In this research series on space and place, my studies also examine short term spatial solutions to the harmful conditions of youth and adult corrections which are disproportionately filled with Black people. Here, I find that the space, layout, and setting of youth and adult correctional facilities influence the quality of education, mental health, and rehabilitative services, as well as the safety and security of occupants (St. John et al., 2019). Furthermore, I find that poor place management of jails and prisons set the stage for victimization by exposing persons in custody to coercive interactions, inadequately surveilled places, deplorable sensory conditions, and limited access to quality health services. This treatment in particular fosters poor relationships among occupants within the correctional setting (St. John, 2023). In addition, the location, architecture, aesthetics, and maintenance of facilities are among some of the facility design aspects that influences whether administrators care about the betterment of occupants, and subsequently influences whether correctional administrators are viewed as legitimate sources of authority (St. John, 2020). Further, my research finds support that shows when facilities are designed with spatial elements that are responsive to the needs of occupants, they facilitate beneficial outcomes. For instance, facilities tailored to support persons with serious health issues or designed to address the developmental needs of youth populations, have significantly lower instances of injuries (St. John, Blount-Hill, Mufarreh, & Lutgen, 2022). Similarly, the spatial concentration of mental health services within an adult or youth facility yield more effective health responses such as higher completion rates of scheduled mental health appointments (St. John, 2020).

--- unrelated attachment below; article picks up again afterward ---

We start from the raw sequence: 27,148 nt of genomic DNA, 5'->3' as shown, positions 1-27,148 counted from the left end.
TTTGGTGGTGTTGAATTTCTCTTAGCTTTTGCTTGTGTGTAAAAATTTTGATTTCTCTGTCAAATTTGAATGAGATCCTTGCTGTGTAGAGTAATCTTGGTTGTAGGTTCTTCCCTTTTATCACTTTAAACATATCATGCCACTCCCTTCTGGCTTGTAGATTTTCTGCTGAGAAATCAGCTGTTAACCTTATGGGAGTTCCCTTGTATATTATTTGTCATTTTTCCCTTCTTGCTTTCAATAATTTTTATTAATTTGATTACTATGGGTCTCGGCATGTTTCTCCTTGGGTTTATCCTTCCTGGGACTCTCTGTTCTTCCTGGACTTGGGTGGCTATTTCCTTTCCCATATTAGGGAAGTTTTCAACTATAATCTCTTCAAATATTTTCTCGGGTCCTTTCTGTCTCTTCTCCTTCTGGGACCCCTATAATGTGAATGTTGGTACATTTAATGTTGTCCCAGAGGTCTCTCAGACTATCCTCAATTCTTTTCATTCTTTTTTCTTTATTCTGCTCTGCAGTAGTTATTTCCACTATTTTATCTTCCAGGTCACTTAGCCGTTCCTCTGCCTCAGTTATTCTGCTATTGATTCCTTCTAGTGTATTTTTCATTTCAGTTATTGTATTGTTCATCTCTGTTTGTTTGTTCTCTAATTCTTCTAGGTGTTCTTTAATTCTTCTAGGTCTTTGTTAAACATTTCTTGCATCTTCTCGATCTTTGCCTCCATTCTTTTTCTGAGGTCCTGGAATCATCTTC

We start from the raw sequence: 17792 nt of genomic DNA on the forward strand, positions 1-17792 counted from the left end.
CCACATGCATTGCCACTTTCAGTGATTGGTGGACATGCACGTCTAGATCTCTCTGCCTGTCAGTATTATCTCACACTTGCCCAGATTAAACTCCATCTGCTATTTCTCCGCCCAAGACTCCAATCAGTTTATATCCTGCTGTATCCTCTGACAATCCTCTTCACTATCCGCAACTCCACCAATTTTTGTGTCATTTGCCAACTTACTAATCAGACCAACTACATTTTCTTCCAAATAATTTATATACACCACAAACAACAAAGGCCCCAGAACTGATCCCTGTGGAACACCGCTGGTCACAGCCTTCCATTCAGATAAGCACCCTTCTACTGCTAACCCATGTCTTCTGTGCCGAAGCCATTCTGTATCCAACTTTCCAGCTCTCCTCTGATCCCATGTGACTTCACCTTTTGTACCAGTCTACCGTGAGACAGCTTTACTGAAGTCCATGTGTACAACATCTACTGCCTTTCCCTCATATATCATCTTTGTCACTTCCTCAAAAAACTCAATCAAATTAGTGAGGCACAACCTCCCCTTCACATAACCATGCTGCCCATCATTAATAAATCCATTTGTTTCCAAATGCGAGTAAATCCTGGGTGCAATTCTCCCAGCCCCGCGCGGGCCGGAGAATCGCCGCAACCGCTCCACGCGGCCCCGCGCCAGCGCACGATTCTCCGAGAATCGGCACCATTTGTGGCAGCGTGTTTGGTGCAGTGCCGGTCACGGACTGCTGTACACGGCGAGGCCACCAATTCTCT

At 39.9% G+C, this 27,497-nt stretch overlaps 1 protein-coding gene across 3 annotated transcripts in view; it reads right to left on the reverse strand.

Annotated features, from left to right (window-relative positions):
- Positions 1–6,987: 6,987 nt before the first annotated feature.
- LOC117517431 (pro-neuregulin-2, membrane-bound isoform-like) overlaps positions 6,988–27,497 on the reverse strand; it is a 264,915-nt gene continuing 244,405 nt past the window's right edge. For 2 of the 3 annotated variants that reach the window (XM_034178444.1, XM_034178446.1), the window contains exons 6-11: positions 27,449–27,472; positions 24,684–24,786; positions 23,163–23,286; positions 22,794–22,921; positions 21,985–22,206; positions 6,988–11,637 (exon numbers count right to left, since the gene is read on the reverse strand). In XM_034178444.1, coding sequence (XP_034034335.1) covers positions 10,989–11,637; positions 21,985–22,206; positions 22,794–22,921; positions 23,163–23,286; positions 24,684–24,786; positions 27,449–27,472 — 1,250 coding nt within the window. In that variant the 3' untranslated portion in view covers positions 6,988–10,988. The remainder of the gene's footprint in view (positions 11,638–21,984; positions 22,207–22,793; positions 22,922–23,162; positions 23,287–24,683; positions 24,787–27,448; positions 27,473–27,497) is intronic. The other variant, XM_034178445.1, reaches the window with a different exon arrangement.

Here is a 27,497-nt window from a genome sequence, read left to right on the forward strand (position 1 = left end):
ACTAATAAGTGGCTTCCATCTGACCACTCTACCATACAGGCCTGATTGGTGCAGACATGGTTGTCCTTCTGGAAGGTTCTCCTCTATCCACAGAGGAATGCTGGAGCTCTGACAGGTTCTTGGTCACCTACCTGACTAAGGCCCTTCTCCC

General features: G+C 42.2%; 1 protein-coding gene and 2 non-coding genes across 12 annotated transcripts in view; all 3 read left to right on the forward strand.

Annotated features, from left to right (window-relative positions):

At the root of all the racially disparate outcomes across social institutions, and the present-day need to curb the associated harms, is a historical context that cannot and should not be overlooked to effectively mend the social fabric of the U.S.

See Curriculum Vitae for all published works and links, as well as forthcoming and works in progress.